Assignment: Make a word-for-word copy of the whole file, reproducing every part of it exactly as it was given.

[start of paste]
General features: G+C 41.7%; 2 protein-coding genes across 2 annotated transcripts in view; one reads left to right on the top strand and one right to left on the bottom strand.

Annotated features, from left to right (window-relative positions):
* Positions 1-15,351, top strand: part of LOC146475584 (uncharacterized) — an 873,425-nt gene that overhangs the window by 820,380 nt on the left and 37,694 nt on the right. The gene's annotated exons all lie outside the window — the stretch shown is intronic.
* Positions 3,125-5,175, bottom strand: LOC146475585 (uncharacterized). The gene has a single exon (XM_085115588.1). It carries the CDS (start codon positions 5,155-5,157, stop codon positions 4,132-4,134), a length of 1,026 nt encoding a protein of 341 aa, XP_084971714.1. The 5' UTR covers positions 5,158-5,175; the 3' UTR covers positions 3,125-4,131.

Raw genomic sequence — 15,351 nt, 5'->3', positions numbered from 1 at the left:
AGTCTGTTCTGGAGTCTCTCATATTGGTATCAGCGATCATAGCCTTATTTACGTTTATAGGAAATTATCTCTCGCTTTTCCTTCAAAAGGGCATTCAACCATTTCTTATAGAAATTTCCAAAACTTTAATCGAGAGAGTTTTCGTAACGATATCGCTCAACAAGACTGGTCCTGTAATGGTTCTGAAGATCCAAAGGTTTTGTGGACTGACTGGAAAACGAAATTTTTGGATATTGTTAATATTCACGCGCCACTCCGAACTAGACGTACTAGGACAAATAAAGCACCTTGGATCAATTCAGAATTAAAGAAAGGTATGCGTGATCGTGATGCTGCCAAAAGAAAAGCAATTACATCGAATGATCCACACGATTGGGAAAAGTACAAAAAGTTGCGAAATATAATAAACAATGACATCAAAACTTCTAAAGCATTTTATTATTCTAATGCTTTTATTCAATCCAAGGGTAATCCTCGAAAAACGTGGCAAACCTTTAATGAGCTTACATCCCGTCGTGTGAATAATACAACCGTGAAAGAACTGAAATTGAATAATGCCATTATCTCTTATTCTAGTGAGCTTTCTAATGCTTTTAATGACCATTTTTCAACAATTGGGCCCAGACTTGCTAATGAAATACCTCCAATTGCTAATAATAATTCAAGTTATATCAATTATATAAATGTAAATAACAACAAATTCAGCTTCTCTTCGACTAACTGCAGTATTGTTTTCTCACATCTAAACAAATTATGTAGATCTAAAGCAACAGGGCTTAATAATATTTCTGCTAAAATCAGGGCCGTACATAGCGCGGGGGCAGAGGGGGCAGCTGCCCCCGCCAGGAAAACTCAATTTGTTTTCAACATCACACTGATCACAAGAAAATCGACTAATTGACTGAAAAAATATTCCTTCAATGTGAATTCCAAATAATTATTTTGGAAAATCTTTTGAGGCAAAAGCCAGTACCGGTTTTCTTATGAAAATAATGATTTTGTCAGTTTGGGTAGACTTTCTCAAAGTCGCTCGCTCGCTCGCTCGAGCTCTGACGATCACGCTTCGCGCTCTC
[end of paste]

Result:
General features: G+C 41.7%; 2 protein-coding genes across 2 annotated transcripts in view; one reads left to right on the top strand and one right to left on the bottom strand.

Annotated features, from left to right (window-relative positions):
* Positions 1-15,351, top strand: part of LOC146475584 (uncharacterized) — an 873,425-nt gene that overhangs the window by 820,380 nt on the left and 37,694 nt on the right. The gene's annotated exons all lie outside the window — the stretch shown is intronic.
* Positions 3,125-5,175, bottom strand: LOC146475585 (uncharacterized). The gene has a single exon (XM_085115588.1). It carries the CDS (start codon positions 5,155-5,157, stop codon positions 4,132-4,134), a length of 1,026 nt encoding a protein of 341 aa, XP_084971714.1. The 5' UTR covers positions 5,158-5,175; the 3' UTR covers positions 3,125-4,131.

Raw genomic sequence — 15,351 nt, 5'->3', positions numbered from 1 at the left:
AGTCTGTTCTGGAGTCTCTCATATTGGTATCAGCGATCATAGCCTTATTTACGTTTATAGGAAATTATCTCTCGCTTTTCCTTCAAAAGGGCATTCAACCATTTCTTATAGAAATTTCCAAAACTTTAATCGAGAGAGTTTTCGTAACGATATCGCTCAACAAGACTGGTCCTGTAATGGTTCTGAAGATCCAAAGGTTTTGTGGACTGACTGGAAAACGAAATTTTTGGATATTGTTAATATTCACGCGCCACTCCGAACTAGACGTACTAGGACAAATAAAGCACCTTGGATCAATTCAGAATTAAAGAAAGGTATGCGTGATCGTGATGCTGCCAAAAGAAAAGCAATTACATCGAATGATCCACACGATTGGGAAAAGTACAAAAAGTTGCGAAATATAATAAACAATGACATCAAAACTTCTAAAGCATTTTATTATTCTAATGCTTTTATTCAATCCAAGGGTAATCCTCGAAAAACGTGGCAAACCTTTAATGAGCTTACATCCCGTCGTGTGAATAATACAACCGTGAAAGAACTGAAATTGAATAATGCCATTATCTCTTATTCTAGTGAGCTTTCTAATGCTTTTAATGACCATTTTTCAACAATTGGGCCCAGACTTGCTAATGAAATACCTCCAATTGCTAATAATAATTCAAGTTATATCAATTATATAAATGTAAATAACAACAAATTCAGCTTCTCTTCGACTAACTGCAGTATTGTTTTCTCACATCTAAACAAATTATGTAGATCTAAAGCAACAGGGCTTAATAATATTTCTGCTAAAATCAGGGCCGTACATAGCGCGGGGGCAGAGGGGGCAGCTGCCCCCGCCAGGAAAACTCAATTTGTTTTCAACATCACACTGATCACAAGAAAATCGACTAATTGACTGAAAAAATATTCCTTCAATGTGAATTCCAAATAATTATTTTGGAAAATCTTTTGAGGCAAAAGCCAGTACCGGTTTTCTTATGAAAATAATGATTTTGTCAGTTTGGGTAGACTTTCTCAAAGTCGCTCGCTCGCTCGCTCGAGCTCTGACGATCACGCTTCGCGCTCTC